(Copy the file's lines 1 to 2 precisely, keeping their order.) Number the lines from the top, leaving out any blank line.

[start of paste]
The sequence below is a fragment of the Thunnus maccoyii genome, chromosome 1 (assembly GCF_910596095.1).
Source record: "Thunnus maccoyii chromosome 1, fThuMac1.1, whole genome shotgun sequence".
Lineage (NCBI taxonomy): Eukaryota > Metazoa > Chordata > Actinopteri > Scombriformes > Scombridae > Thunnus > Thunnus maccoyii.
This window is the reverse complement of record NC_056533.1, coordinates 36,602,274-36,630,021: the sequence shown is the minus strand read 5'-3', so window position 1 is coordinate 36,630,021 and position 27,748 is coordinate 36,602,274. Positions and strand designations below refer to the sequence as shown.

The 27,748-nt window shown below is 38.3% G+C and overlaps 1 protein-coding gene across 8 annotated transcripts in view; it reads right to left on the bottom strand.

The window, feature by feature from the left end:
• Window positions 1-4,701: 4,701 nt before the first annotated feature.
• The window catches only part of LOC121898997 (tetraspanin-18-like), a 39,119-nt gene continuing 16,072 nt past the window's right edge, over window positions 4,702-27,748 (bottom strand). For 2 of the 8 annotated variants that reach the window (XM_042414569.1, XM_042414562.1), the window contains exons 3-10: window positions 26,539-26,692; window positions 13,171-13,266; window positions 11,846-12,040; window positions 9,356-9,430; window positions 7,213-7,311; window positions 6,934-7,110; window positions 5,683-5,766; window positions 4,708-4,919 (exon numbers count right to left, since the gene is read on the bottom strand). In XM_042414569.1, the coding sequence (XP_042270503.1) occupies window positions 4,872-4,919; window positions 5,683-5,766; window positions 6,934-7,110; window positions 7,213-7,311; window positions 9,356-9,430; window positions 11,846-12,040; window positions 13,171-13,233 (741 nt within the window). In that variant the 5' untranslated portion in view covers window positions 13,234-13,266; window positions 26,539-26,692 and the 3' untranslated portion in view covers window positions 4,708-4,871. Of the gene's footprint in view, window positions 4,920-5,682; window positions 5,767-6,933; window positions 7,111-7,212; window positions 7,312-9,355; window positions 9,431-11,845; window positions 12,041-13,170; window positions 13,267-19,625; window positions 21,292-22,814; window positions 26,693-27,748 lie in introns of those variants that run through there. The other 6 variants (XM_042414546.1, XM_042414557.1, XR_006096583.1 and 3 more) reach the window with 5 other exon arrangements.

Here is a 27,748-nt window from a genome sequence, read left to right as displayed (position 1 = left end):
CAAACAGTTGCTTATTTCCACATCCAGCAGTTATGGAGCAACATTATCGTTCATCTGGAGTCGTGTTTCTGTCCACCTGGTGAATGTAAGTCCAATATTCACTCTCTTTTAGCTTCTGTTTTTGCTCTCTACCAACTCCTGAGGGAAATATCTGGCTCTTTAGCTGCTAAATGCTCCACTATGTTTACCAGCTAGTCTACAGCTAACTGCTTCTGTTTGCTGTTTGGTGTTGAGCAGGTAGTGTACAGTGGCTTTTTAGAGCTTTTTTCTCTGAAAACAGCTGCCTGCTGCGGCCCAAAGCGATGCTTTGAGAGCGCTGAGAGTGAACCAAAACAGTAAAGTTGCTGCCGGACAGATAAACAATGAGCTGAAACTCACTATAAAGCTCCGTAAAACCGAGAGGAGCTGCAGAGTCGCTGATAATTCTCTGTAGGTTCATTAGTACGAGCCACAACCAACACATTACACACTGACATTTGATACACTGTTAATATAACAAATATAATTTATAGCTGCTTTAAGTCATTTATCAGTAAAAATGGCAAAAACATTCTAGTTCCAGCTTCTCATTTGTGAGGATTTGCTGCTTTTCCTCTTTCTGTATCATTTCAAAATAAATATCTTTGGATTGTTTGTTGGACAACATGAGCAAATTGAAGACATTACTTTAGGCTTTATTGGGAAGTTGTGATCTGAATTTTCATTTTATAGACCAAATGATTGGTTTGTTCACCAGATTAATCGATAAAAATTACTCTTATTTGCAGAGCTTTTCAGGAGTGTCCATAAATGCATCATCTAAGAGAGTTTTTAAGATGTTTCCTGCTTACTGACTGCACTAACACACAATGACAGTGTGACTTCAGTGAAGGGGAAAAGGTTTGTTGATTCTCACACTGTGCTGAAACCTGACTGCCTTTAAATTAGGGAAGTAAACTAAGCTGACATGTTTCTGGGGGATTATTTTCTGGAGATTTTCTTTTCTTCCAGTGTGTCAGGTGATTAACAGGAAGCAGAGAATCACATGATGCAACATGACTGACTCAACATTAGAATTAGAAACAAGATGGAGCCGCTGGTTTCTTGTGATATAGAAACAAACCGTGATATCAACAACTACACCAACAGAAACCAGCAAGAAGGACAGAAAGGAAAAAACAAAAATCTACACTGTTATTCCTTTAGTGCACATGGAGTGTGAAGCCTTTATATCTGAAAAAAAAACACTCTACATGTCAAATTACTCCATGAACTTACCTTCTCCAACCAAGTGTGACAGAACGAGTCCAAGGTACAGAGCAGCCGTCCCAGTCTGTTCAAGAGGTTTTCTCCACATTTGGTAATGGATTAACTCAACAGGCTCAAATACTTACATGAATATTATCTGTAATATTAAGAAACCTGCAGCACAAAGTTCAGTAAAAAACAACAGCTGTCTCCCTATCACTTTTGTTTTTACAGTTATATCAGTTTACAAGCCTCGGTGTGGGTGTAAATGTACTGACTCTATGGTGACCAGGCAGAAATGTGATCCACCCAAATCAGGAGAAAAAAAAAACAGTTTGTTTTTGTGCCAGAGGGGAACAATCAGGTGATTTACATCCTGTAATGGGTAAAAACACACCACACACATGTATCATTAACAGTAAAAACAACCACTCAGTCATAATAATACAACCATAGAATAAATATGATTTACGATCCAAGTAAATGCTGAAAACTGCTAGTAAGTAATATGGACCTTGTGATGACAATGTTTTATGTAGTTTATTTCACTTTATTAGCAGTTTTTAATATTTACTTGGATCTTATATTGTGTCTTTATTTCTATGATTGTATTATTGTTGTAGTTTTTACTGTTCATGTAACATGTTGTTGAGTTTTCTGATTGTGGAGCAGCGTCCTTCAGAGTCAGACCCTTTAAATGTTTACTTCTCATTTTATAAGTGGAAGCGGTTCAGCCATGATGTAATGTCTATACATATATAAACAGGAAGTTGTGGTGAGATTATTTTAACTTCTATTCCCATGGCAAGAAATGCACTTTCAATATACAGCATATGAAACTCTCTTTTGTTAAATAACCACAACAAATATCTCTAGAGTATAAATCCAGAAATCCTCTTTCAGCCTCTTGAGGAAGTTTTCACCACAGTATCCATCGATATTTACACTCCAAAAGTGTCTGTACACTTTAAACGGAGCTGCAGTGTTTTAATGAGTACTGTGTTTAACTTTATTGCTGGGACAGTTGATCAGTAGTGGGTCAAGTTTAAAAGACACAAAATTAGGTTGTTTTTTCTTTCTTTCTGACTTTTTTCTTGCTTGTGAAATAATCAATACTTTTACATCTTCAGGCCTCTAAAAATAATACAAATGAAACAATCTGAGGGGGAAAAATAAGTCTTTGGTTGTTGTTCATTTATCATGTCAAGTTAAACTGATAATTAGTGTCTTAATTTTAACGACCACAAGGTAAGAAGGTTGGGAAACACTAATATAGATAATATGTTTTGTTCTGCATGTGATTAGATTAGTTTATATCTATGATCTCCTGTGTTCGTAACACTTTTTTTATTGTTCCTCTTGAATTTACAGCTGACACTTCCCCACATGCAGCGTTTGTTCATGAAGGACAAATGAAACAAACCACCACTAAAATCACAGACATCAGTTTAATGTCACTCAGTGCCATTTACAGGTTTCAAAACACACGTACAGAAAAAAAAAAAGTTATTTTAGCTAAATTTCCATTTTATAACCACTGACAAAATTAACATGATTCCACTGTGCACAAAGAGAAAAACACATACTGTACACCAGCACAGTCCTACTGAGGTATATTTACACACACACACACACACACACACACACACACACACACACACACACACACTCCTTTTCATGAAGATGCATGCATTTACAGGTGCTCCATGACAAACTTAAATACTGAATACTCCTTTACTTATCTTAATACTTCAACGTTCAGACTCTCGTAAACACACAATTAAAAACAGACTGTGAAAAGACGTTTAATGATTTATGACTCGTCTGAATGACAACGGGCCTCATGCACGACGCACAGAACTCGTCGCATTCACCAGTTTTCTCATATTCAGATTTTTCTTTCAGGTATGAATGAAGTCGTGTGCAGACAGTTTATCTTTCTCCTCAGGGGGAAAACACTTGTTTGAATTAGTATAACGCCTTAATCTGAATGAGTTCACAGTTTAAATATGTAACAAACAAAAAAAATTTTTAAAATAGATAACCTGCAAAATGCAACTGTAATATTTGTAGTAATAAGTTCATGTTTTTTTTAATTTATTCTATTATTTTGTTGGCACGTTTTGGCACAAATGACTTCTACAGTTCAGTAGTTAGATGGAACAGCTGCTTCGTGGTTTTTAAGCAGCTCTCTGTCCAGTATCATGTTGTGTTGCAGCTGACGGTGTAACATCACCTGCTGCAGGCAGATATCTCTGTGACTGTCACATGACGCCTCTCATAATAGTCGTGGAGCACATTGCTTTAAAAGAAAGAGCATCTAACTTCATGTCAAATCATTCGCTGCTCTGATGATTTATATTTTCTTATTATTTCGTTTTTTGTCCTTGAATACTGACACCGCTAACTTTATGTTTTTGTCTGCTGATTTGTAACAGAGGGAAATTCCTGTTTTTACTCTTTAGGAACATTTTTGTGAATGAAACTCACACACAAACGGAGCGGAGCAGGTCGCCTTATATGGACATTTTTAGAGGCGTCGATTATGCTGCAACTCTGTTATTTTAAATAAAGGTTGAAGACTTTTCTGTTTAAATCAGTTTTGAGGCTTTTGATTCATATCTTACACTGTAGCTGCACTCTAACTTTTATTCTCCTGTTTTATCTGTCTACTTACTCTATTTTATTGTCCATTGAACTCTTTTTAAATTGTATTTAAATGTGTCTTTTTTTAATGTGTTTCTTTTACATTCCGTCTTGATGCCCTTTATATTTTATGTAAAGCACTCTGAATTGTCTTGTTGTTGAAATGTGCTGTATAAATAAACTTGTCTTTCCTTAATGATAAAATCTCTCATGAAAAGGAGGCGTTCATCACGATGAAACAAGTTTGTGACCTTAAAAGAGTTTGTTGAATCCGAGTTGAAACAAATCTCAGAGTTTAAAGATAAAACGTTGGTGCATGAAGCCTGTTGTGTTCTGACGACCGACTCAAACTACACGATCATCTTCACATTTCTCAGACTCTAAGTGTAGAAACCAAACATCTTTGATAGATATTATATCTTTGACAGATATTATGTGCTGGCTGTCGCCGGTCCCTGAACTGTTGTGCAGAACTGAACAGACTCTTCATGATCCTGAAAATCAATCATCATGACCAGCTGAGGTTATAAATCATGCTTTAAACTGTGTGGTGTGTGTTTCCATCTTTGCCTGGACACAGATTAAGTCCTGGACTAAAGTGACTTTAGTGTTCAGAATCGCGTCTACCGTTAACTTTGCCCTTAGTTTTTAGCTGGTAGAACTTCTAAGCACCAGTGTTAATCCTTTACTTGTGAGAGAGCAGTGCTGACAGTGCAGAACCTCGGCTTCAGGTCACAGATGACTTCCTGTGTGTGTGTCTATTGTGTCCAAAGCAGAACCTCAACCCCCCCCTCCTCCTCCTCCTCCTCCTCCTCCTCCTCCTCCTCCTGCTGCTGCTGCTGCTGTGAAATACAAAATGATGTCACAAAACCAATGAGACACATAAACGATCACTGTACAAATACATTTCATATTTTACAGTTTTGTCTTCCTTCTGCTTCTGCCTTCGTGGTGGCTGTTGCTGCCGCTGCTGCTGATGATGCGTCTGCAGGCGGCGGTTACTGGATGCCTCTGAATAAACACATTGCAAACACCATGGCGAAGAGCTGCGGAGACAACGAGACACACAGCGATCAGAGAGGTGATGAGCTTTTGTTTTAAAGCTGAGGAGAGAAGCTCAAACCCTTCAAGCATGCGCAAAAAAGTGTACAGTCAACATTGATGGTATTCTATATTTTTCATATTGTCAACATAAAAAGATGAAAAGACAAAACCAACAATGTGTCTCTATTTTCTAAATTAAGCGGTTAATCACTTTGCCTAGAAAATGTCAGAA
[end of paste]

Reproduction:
The sequence below is a fragment of the Thunnus maccoyii genome, chromosome 1 (assembly GCF_910596095.1).
Source record: "Thunnus maccoyii chromosome 1, fThuMac1.1, whole genome shotgun sequence".